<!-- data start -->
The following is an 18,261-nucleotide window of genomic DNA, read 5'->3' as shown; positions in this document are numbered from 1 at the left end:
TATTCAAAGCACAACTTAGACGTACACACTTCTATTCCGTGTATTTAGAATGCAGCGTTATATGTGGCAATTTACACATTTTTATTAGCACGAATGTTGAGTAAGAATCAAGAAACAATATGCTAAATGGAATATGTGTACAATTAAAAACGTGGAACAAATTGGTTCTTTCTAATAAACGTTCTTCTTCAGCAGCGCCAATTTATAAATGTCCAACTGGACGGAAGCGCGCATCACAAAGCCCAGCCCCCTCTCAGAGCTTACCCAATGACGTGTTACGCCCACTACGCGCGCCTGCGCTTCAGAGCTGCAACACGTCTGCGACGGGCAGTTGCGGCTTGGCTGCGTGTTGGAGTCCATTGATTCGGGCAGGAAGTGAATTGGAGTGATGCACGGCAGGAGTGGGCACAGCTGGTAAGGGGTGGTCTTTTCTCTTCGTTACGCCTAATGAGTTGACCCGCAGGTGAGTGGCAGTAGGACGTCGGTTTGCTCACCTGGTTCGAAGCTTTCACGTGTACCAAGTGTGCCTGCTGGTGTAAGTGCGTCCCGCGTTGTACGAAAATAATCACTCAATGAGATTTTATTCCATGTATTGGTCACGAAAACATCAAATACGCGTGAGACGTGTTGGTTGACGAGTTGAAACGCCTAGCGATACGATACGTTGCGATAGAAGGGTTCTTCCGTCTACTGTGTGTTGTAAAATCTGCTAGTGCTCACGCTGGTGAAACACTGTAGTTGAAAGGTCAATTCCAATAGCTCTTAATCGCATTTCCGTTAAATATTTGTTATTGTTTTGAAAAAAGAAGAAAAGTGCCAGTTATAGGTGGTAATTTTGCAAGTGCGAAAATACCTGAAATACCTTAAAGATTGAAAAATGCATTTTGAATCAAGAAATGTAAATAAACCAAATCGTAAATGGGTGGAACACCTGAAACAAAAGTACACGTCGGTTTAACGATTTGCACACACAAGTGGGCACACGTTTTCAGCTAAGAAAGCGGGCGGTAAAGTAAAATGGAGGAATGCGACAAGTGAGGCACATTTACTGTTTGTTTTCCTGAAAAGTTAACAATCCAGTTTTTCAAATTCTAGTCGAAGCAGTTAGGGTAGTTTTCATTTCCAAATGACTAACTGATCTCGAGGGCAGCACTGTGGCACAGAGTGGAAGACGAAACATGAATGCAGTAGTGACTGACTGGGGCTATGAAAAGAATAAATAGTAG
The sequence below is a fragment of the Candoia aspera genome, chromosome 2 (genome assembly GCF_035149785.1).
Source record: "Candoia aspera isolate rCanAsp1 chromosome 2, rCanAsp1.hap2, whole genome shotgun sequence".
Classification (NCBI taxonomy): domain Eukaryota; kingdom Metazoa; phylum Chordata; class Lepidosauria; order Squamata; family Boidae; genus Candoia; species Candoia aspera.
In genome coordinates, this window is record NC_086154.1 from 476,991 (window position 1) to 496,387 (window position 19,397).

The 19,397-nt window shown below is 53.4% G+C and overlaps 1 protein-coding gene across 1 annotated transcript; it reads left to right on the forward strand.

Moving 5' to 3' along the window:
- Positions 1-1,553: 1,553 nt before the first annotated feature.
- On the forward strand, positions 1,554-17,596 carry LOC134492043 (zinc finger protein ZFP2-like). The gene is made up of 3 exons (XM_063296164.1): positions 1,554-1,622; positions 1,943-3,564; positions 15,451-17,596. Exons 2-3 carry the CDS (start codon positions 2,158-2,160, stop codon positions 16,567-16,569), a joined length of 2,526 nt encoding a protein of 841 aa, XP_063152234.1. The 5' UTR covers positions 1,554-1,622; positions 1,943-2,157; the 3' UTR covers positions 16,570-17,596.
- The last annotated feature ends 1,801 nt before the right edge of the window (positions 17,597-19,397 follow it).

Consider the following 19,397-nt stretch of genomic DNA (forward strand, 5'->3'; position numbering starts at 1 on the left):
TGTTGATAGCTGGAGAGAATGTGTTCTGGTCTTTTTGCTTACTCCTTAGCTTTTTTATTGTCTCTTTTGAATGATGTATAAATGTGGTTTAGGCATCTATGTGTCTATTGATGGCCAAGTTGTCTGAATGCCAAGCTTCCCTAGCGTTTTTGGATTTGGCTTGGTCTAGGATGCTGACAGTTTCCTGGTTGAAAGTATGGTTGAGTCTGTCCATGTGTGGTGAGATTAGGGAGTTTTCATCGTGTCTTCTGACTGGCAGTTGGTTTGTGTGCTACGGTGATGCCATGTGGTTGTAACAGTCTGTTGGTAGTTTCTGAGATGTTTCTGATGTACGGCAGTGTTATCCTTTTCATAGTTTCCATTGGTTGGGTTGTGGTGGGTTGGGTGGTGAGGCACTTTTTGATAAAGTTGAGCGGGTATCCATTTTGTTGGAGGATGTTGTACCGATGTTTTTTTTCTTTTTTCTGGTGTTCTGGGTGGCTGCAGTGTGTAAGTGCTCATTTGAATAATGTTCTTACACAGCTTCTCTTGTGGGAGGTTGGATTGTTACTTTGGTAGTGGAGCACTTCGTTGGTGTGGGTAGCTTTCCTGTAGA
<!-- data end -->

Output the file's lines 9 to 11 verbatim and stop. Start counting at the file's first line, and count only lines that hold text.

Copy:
- Positions 1-1,553: 1,553 nt before the first annotated feature.
- On the forward strand, positions 1,554-17,596 carry LOC134492043 (zinc finger protein ZFP2-like). The gene is made up of 3 exons (XM_063296164.1): positions 1,554-1,622; positions 1,943-3,564; positions 15,451-17,596. Exons 2-3 carry the CDS (start codon positions 2,158-2,160, stop codon positions 16,567-16,569), a joined length of 2,526 nt encoding a protein of 841 aa, XP_063152234.1. The 5' UTR covers positions 1,554-1,622; positions 1,943-2,157; the 3' UTR covers positions 16,570-17,596.
- The last annotated feature ends 1,801 nt before the right edge of the window (positions 17,597-19,397 follow it).